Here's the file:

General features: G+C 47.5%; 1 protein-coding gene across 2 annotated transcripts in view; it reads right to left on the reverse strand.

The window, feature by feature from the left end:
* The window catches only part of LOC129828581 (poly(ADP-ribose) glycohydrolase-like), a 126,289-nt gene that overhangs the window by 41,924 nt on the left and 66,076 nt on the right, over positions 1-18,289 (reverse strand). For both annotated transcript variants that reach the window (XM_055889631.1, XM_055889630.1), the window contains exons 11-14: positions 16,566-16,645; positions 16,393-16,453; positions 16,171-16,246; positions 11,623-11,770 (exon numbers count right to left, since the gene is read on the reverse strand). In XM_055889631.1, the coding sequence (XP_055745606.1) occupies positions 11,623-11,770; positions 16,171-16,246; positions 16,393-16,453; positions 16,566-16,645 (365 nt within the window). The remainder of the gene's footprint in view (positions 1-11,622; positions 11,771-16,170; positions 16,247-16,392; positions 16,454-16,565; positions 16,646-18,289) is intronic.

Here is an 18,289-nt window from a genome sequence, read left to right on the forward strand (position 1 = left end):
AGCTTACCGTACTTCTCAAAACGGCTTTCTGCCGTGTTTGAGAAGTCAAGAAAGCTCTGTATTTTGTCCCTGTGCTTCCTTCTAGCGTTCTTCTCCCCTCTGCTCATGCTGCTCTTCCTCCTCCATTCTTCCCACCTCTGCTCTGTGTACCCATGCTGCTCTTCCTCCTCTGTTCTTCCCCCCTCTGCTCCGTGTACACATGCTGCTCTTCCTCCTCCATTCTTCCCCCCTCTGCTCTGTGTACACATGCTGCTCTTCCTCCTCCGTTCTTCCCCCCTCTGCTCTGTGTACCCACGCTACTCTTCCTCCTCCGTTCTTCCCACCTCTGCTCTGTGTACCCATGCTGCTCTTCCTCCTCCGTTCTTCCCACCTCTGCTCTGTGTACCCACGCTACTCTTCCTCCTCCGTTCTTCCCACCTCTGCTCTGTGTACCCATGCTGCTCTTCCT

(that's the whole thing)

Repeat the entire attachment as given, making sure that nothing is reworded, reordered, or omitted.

General features: G+C 47.5%; 1 protein-coding gene across 2 annotated transcripts in view; it reads right to left on the reverse strand.

The window, feature by feature from the left end:
* The window catches only part of LOC129828581 (poly(ADP-ribose) glycohydrolase-like), a 126,289-nt gene that overhangs the window by 41,924 nt on the left and 66,076 nt on the right, over positions 1-18,289 (reverse strand). For both annotated transcript variants that reach the window (XM_055889631.1, XM_055889630.1), the window contains exons 11-14: positions 16,566-16,645; positions 16,393-16,453; positions 16,171-16,246; positions 11,623-11,770 (exon numbers count right to left, since the gene is read on the reverse strand). In XM_055889631.1, the coding sequence (XP_055745606.1) occupies positions 11,623-11,770; positions 16,171-16,246; positions 16,393-16,453; positions 16,566-16,645 (365 nt within the window). The remainder of the gene's footprint in view (positions 1-11,622; positions 11,771-16,170; positions 16,247-16,392; positions 16,454-16,565; positions 16,646-18,289) is intronic.

Here is an 18,289-nt window from a genome sequence, read left to right on the forward strand (position 1 = left end):
AGCTTACCGTACTTCTCAAAACGGCTTTCTGCCGTGTTTGAGAAGTCAAGAAAGCTCTGTATTTTGTCCCTGTGCTTCCTTCTAGCGTTCTTCTCCCCTCTGCTCATGCTGCTCTTCCTCCTCCATTCTTCCCACCTCTGCTCTGTGTACCCATGCTGCTCTTCCTCCTCTGTTCTTCCCCCCTCTGCTCCGTGTACACATGCTGCTCTTCCTCCTCCATTCTTCCCCCCTCTGCTCTGTGTACACATGCTGCTCTTCCTCCTCCGTTCTTCCCCCCTCTGCTCTGTGTACCCACGCTACTCTTCCTCCTCCGTTCTTCCCACCTCTGCTCTGTGTACCCATGCTGCTCTTCCTCCTCCGTTCTTCCCACCTCTGCTCTGTGTACCCACGCTACTCTTCCTCCTCCGTTCTTCCCACCTCTGCTCTGTGTACCCATGCTGCTCTTCCT